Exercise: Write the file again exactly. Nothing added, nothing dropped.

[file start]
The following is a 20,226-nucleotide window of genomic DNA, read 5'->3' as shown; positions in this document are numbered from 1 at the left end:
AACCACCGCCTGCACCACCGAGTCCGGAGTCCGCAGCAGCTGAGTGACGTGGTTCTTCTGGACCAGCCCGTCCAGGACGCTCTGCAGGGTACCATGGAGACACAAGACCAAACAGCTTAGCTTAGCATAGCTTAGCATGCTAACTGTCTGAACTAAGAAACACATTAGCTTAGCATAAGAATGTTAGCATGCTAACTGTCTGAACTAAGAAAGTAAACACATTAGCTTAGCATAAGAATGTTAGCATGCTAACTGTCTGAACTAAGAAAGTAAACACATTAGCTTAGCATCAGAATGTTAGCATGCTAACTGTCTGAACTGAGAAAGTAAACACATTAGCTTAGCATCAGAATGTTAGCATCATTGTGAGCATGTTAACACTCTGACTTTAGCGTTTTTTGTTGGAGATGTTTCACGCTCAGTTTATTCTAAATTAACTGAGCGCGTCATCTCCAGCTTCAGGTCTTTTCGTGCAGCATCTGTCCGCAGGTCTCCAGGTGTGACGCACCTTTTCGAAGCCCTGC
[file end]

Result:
The following is a 20,226-nucleotide window of genomic DNA, read 5'->3' as shown; positions in this document are numbered from 1 at the left end:
AACCACCGCCTGCACCACCGAGTCCGGAGTCCGCAGCAGCTGAGTGACGTGGTTCTTCTGGACCAGCCCGTCCAGGACGCTCTGCAGGGTACCATGGAGACACAAGACCAAACAGCTTAGCTTAGCATAGCTTAGCATGCTAACTGTCTGAACTAAGAAACACATTAGCTTAGCATAAGAATGTTAGCATGCTAACTGTCTGAACTAAGAAAGTAAACACATTAGCTTAGCATAAGAATGTTAGCATGCTAACTGTCTGAACTAAGAAAGTAAACACATTAGCTTAGCATCAGAATGTTAGCATGCTAACTGTCTGAACTGAGAAAGTAAACACATTAGCTTAGCATCAGAATGTTAGCATCATTGTGAGCATGTTAACACTCTGACTTTAGCGTTTTTTGTTGGAGATGTTTCACGCTCAGTTTATTCTAAATTAACTGAGCGCGTCATCTCCAGCTTCAGGTCTTTTCGTGCAGCATCTGTCCGCAGGTCTCCAGGTGTGACGCACCTTTTCGAAGCCCTGC